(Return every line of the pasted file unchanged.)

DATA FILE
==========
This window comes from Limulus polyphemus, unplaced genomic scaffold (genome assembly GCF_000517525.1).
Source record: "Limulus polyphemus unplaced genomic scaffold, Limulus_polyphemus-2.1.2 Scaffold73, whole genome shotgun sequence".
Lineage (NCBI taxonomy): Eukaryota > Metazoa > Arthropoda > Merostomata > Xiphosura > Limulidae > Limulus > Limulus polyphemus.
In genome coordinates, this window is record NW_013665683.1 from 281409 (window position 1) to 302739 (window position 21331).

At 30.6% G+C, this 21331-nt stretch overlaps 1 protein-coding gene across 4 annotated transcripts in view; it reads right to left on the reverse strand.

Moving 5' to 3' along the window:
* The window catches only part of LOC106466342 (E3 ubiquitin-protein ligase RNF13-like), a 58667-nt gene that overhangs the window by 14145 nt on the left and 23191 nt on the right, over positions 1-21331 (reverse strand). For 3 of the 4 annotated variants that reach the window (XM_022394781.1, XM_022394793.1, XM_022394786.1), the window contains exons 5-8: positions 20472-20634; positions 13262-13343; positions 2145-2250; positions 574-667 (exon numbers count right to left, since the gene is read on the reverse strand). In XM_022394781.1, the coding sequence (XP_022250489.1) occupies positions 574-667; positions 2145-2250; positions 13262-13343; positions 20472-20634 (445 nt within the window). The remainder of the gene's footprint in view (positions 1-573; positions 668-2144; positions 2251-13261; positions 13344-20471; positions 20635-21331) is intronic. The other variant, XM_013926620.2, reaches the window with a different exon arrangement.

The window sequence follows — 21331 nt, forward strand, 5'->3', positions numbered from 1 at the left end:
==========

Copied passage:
This window comes from Limulus polyphemus, unplaced genomic scaffold (genome assembly GCF_000517525.1).
Source record: "Limulus polyphemus unplaced genomic scaffold, Limulus_polyphemus-2.1.2 Scaffold73, whole genome shotgun sequence".
Lineage (NCBI taxonomy): Eukaryota > Metazoa > Arthropoda > Merostomata > Xiphosura > Limulidae > Limulus > Limulus polyphemus.
In genome coordinates, this window is record NW_013665683.1 from 281409 (window position 1) to 302739 (window position 21331).

At 30.6% G+C, this 21331-nt stretch overlaps 1 protein-coding gene across 4 annotated transcripts in view; it reads right to left on the reverse strand.

Moving 5' to 3' along the window:
* The window catches only part of LOC106466342 (E3 ubiquitin-protein ligase RNF13-like), a 58667-nt gene that overhangs the window by 14145 nt on the left and 23191 nt on the right, over positions 1-21331 (reverse strand). For 3 of the 4 annotated variants that reach the window (XM_022394781.1, XM_022394793.1, XM_022394786.1), the window contains exons 5-8: positions 20472-20634; positions 13262-13343; positions 2145-2250; positions 574-667 (exon numbers count right to left, since the gene is read on the reverse strand). In XM_022394781.1, the coding sequence (XP_022250489.1) occupies positions 574-667; positions 2145-2250; positions 13262-13343; positions 20472-20634 (445 nt within the window). The remainder of the gene's footprint in view (positions 1-573; positions 668-2144; positions 2251-13261; positions 13344-20471; positions 20635-21331) is intronic. The other variant, XM_013926620.2, reaches the window with a different exon arrangement.

The window sequence follows — 21331 nt, forward strand, 5'->3', positions numbered from 1 at the left end: